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* In 1915, Einstein finished his theory of general relativity, and found that the prediction for the deflection of starlight due to the Sun would be twice the prediction he published in 1911. * In 1919, Arthur Eddington led one expedition to observe the total solar eclipse, and found that the light was bent by the amount predicted by General Relativity.Based on this timeline, prior to the 1919 eclipse, astronomers could have expected one of three results: no deflection at all, assuming a massless photon and Newtonian gravity; some deflection, assuming massless photon that was still accelerated in a Newtonian gravity well; or full deflection, assuming a massless photon in General Relativity.It's interesting to note that there is some question as to whether or not the equipment and results of the 1919 eclipse expeditions really had the sensitivity to detect the starlight deflections that Eddington claimed. It may be that the researchers injected some of their expectations into the reported results. However, many subsequent (and more robust) observations have been performed, all of which confirm the reported deflection of starlight as that predicted by General Relativity.

Astronauts would see starlight displaced when it is in close proximity to the sun if they could block the sunlight interference. This is taken as evidence that Einstein's theory of relativity is correct. The starlight is bent twice as much as it would be in Newton's version of gravity....sorry, you cannot view external links. To see them, please REGISTER or LOGINQuote from: the linkVern I have never really studied this much. How would you calculate what Newton would calculate? Would he take the equivalent mass and then fly past the sun at the speed of light? Since one second of my photon is 186,000 miles long, I would have to use a distributed mass that long each second. It seems that this line of mass would bend quite a lot. Also in my Doppler Space Time equations, the forward mass of the photon is high and the rearward mass is zero. Anyway I await what you say and then I will see if I can duplicate Einsteins equations an alternate way. I agree with Einstein because the gravitational field produces all the bends but Einsteins space time merely produces an equivalent solution to the real more complex gravitational solution.

Vern I have never really studied this much. How would you calculate what Newton would calculate? Would he take the equivalent mass and then fly past the sun at the speed of light? Since one second of my photon is 186,000 miles long, I would have to use a distributed mass that long each second. It seems that this line of mass would bend quite a lot. Also in my Doppler Space Time equations, the forward mass of the photon is high and the rearward mass is zero. Anyway I await what you say and then I will see if I can duplicate Einsteins equations an alternate way. I agree with Einstein because the gravitational field produces all the bends but Einsteins space time merely produces an equivalent solution to the real more complex gravitational solution.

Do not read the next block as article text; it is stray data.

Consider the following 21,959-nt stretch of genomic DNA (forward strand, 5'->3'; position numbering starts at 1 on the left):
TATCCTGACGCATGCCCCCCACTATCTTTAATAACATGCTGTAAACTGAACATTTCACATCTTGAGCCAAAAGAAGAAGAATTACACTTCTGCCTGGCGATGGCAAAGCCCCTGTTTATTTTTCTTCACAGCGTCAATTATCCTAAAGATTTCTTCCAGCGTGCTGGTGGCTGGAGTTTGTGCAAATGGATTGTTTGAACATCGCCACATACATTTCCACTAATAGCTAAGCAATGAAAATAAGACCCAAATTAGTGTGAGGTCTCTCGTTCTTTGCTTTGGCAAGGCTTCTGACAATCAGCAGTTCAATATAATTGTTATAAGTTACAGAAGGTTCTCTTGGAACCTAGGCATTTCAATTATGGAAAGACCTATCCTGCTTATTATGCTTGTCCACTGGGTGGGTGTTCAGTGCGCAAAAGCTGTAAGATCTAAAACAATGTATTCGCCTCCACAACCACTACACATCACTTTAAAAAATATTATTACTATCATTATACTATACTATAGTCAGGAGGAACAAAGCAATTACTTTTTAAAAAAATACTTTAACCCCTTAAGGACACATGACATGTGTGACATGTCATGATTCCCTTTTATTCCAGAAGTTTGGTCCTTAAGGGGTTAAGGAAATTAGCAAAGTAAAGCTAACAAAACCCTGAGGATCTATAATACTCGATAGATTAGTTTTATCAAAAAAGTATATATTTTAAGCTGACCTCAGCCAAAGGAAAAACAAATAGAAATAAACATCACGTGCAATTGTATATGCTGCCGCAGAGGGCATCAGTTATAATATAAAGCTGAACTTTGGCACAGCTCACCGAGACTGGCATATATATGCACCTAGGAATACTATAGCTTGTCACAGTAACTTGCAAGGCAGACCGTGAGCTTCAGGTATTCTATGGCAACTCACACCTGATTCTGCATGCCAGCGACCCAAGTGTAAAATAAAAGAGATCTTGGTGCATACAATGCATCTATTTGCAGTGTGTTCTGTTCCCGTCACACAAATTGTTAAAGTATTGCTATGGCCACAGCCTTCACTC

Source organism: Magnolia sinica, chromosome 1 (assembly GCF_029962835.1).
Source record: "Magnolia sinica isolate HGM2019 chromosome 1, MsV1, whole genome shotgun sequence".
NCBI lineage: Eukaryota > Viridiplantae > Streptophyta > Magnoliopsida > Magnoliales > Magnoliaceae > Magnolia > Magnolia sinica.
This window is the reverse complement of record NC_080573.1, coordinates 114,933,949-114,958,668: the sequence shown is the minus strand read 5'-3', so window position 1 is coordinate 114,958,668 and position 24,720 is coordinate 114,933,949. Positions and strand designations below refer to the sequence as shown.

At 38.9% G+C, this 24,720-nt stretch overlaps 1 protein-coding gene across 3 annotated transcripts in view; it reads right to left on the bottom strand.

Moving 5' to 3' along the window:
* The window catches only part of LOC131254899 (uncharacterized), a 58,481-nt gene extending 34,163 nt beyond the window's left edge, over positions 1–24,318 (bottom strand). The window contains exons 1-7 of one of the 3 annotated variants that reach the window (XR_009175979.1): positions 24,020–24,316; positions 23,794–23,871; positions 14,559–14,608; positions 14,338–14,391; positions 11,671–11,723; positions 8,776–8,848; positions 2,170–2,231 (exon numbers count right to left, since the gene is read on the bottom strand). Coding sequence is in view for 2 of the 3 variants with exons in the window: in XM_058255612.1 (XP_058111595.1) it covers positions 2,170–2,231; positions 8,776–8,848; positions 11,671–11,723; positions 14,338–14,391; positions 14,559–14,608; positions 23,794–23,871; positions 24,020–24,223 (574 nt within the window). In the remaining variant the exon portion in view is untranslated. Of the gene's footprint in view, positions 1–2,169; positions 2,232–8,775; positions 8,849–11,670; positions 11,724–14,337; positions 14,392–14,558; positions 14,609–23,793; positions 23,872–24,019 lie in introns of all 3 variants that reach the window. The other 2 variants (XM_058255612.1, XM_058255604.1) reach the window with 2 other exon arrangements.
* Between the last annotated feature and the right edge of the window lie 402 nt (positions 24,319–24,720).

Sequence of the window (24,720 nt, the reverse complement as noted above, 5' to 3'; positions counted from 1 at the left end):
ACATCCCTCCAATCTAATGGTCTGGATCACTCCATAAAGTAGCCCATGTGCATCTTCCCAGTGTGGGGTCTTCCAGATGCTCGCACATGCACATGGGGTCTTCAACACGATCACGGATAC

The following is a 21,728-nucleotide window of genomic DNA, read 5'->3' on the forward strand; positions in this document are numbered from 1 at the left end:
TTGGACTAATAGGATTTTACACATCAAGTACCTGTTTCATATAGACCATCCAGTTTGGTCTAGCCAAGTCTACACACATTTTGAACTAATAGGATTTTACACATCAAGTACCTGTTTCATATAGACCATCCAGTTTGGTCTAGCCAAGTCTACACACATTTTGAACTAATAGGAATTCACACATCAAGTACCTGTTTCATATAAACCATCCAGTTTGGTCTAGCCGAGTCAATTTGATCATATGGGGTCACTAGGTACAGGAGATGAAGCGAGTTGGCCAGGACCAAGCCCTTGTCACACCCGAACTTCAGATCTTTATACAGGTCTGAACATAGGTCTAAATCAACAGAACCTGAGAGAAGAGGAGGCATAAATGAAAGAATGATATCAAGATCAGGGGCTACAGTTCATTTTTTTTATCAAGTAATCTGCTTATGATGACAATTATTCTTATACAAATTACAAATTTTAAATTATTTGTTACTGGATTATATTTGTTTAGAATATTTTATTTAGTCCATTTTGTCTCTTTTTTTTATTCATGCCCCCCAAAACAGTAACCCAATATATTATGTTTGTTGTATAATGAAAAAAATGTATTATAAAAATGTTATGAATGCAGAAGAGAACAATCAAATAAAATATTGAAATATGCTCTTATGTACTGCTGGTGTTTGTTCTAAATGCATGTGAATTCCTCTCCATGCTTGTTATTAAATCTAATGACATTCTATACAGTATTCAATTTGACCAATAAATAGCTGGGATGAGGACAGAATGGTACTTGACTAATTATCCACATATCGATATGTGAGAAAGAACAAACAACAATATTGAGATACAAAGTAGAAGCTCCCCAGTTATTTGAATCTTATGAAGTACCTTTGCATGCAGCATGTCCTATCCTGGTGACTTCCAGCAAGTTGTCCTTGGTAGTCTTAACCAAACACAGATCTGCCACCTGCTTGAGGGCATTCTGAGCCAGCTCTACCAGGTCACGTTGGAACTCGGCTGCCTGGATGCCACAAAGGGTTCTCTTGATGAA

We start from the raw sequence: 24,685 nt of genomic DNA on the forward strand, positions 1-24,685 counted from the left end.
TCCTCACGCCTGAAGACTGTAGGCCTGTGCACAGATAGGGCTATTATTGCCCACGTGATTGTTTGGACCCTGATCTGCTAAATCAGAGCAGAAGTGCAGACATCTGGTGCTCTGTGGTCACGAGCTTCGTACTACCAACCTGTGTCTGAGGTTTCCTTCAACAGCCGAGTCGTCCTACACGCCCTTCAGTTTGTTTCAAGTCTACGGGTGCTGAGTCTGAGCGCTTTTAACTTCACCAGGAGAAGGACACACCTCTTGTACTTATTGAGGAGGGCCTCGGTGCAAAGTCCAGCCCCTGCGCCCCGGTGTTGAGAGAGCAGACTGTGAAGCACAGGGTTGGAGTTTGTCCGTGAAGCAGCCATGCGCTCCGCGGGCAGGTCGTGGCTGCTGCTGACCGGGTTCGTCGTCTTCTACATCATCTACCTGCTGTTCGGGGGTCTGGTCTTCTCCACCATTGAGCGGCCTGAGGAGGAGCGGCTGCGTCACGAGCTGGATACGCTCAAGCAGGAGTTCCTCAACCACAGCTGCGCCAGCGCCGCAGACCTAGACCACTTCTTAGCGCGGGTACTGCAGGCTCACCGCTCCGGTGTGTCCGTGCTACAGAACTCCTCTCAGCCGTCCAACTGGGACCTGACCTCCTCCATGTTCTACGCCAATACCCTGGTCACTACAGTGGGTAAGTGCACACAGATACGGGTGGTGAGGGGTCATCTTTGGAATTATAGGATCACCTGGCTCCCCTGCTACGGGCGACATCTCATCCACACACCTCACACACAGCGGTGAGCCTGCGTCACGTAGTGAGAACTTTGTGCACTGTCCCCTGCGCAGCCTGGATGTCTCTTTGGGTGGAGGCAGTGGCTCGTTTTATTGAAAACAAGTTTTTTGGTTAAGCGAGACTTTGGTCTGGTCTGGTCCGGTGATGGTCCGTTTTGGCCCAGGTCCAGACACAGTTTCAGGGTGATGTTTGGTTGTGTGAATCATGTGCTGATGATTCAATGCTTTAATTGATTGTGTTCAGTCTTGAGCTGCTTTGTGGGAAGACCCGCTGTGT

Anyway I await what you say and then I will see if I can duplicate Einsteins equations an alternate way. I agree with Einstein because the gravitational field produces all the bends but Einsteins space time merely produces an equivalent solution to the real more complex gravitational solution.

Quote from: jerrygg38Anyway I await what you say and then I will see if I can duplicate Einsteins equations an alternate way. I agree with Einstein because the gravitational field produces all the bends but Einsteins space time merely produces an equivalent solution to the real more complex gravitational solution..I've seen the equations but I would be afraid to try and recall from memory. The phenomenon made headlines when Eddington measured the offset. There is still some contention as to whether Eddington fudged the numbers but it is generally known now that the phenomenon does exist. Light bends its path twice as much as gravity alone can account for when it passes close to a star.I have a different take on it. I suspect that bending the path of light creates an electric field on the outside of the bend that bends the path more in the same direction. The fine-structure constant is the ratio of the bend radius to the charge amplitude. This is the source of the electron's charge. []

Yes; negative outside; positive inside. I hope that there may be a way to test this hypothesis. Your idea is good. Maybe it could be real.

Anyway consider your photons to be part of the plus and minus universe and consider that a little bit of string theory can be added to your model. Then there will be only a little difference between us.

Quote from: jerrygg38Anyway consider your photons to be part of the plus and minus universe and consider that a little bit of string theory can be added to your model. Then there will be only a little difference between us.I suspect that there is very little about string theory that is a connection to the real world except for the mathematical constructs. It is an exercise in arithmetic. But I suspect it is removed from reality otherwise.